Growing grapes in cold climate conditions
As a South African and a professional grape grower, learning about the grape vine each day, is my passion. Therefore I’ve done some research on growing grapes in cold climates, something we, here in South Africa, has little problem with. The only time our vines get cold damage is when there is heavy frost early in spring, after the vines sprouted.
Growing grapes in mild and very cold climates do not differ as much as growing grapes in the tropics, and the pruning methods, training methods we use here in South Africa, are used in very cold climate conditions as well.
However, there are a few things a grape grower must consider or think of, before planting grapes in these very cold conditions.
I will be touching on some cold resistant wine varieties and also what the grapes growers do to protect the grape vines.
What Great Wines are Produced in Cold Climates?
The Grape varieties I am going to talk about are hardy to at least -20F/-28C. The various types include Red, White and Table or Juice Grapes. I will list some of the most popular kinds in each group. The first group is the Red Wines that include such varieties as the Baltica, Landot Noir, Savrevois, St. Croix and Swenson Red. Next we will cover the White Wines. Some of the grapes that are in this group include Alpenglow, Brianna, Edelweiss, Frontenac Gris, LaCrosse, LaCrescent, Prairie Star, Swenson White and Vignoles. As for the final category, which is the Table or Juice variety, they include the Bluebell, King of the North, Reliance, Somerset Seedless, Toldi, Trollhaugen and the Valiant grapes.
What is the main concern with cold weather varieties?
Damage to the crop. We will be taking a quick look at how to notice the most prominent damage to the crop when a frost or freeze has penetrated it. In one case, in Southwest Michigan in 2002, over 95% of the crop that was to produce had most primary growth destroyed by the frost.
But before we move on, lets look at the grape bud. A grape bud, is actually three buds. A primary, secondary and tertiary bud. When the primary shoot, or the bud itself is killed by frost or freeze, the secondary bud will sprout. Secondary and tertiary buds, produce less grapes, and grapes of lower quility, but at least the grapes in 2002 (mentioned aboce) produced some grapes, so the grape growers didn’t have a total crop loss.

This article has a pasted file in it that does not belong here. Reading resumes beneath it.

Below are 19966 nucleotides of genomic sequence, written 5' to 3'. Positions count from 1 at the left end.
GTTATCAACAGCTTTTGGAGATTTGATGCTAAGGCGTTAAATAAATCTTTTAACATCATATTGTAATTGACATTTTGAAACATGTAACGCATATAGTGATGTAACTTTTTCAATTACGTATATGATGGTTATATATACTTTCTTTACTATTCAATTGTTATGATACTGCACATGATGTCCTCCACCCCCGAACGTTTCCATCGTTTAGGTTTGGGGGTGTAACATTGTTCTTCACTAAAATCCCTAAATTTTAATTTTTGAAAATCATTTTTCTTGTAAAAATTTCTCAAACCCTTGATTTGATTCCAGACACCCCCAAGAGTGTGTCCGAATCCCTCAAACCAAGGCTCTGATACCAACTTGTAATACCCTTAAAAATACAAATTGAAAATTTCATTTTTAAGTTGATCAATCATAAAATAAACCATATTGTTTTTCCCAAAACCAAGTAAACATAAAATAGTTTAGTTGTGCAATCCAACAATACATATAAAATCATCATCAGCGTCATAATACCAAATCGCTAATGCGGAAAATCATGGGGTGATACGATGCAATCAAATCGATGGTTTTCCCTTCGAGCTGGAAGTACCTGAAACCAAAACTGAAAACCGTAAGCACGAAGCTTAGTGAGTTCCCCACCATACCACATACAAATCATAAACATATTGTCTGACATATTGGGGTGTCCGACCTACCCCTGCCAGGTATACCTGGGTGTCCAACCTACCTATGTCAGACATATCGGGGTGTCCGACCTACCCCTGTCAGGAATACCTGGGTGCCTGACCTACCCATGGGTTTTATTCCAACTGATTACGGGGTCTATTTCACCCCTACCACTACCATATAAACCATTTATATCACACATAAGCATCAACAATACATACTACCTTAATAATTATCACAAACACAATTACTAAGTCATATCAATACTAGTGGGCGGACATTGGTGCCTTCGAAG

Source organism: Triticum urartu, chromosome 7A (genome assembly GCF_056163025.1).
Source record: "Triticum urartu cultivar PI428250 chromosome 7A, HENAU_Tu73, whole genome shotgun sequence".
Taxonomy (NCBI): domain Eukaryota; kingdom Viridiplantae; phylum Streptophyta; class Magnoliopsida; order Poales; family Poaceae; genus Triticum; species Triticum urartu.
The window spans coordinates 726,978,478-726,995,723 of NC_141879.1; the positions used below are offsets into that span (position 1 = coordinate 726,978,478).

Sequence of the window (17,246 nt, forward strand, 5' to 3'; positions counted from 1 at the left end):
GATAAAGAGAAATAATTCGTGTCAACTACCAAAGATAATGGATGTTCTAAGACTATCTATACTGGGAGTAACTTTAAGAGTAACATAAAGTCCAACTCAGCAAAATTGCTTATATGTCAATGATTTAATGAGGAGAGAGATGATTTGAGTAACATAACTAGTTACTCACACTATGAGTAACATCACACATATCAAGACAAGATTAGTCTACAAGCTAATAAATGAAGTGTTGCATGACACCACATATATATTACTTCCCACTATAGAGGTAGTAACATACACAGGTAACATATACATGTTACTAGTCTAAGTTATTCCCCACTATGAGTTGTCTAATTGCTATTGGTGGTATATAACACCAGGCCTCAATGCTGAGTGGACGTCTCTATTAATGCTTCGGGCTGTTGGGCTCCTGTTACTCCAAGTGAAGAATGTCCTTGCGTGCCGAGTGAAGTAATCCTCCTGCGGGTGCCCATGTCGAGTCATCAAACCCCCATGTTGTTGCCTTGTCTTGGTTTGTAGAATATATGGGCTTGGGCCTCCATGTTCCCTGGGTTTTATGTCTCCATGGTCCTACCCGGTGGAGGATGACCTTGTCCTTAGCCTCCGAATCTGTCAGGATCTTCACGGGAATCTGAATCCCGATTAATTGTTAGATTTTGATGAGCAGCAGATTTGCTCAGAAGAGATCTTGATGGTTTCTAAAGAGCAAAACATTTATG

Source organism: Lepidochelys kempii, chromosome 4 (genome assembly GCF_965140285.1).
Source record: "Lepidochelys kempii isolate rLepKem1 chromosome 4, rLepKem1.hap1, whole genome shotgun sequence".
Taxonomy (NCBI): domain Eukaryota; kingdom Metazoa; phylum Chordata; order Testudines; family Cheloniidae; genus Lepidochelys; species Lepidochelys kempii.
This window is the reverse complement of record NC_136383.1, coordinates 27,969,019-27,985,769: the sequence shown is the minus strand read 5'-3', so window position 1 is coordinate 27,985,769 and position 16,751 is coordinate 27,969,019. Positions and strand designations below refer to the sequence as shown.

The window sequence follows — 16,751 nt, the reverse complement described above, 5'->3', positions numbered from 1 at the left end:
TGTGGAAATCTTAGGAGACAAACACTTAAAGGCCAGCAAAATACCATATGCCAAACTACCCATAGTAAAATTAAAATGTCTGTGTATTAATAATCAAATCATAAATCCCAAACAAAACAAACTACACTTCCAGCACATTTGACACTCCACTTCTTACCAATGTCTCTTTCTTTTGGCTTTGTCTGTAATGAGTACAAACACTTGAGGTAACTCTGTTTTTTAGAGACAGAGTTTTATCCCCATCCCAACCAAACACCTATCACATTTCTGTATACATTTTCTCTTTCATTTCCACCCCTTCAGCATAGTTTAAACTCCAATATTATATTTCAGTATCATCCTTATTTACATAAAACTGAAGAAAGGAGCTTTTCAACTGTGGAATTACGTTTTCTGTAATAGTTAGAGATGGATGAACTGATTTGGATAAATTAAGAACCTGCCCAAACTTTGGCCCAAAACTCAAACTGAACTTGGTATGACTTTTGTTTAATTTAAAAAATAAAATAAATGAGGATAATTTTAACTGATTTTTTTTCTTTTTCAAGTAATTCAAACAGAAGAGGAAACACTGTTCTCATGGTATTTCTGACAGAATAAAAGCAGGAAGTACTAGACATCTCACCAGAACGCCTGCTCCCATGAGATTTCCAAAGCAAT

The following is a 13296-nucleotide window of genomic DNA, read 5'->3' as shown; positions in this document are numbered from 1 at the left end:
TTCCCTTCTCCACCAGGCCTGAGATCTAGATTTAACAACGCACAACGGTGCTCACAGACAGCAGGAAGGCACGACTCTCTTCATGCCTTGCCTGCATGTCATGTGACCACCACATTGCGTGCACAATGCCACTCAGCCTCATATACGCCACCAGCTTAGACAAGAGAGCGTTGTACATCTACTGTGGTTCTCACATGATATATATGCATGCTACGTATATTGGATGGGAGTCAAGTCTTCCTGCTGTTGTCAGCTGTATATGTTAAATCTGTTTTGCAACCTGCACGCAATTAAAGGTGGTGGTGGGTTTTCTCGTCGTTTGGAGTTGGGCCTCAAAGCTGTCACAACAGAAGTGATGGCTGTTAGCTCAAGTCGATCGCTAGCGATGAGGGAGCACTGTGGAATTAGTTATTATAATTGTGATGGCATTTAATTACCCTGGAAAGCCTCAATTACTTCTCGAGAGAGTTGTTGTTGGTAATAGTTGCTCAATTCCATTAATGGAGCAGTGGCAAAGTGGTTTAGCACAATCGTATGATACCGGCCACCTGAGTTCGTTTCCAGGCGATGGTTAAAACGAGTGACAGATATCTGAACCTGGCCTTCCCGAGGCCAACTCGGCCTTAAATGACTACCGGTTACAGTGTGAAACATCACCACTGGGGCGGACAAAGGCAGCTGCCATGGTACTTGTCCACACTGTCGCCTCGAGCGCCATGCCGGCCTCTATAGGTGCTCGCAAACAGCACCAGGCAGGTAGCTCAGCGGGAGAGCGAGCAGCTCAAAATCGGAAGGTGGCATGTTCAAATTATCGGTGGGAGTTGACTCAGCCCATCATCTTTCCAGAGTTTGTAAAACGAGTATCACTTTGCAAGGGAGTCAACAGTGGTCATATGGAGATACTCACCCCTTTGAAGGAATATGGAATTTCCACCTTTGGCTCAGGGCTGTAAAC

Cold damage on buds appears dry and shrunken. After awhile, they will crunch when you pinch them with your fingers. Injury to the plant may also include the vascular tissues of canes, cordons and trunks. In some cases, it may even kill the whole vine. That is what happens when a plant has frost hit it. What happens when a freeze hits the plant or grapes? When a plant is hit by a freeze, you will be able to pick it out clearly. The grapes physical body will look water logged and black. It doesn’t have to be dark black to show signs of the damage.
How does a farmer protect from these conditions?
Location, location, location. That’s what they say about business, movies and networking with people. Well, the same seems to be true for the grape crop and protecting it from the elements.
The types of soil used, the slope of the land and even the drainage all have to be taken into consideration when you decide on how to protect your vineyard in down seasons.
The secondary process is finding a suitable covering to protect your plants. In tests, they have found that good old fashion snow cover and geotextile fabrics worked just fine.
They found that if you use soil to cover the grape vine, will protect the vine from cold damage, but it’s not always possible to remove the whole vine from the trellsi it actually helps to breed more disease and inhibits the following seasons production levels.
It seems that geotextile fabrics work best for tender and semi-hardy varieties. They found that snow cover is best where there is a vine without protection and when pinning half of the canes to the ground. This method is most effective in areas that have good drainage and have a southernly slope to the land.
You should probably use geotextile fabrics for any other produce. Just remove them from the trellis if possible, lay them flat on the ground and use the fabric to cover them for the off season.
Covering the grape vine, will not 100% prevent cold damage, but at least there is a chance you vine will survive and you will have grapes to harvest the year to come.
“The Grape Guy”
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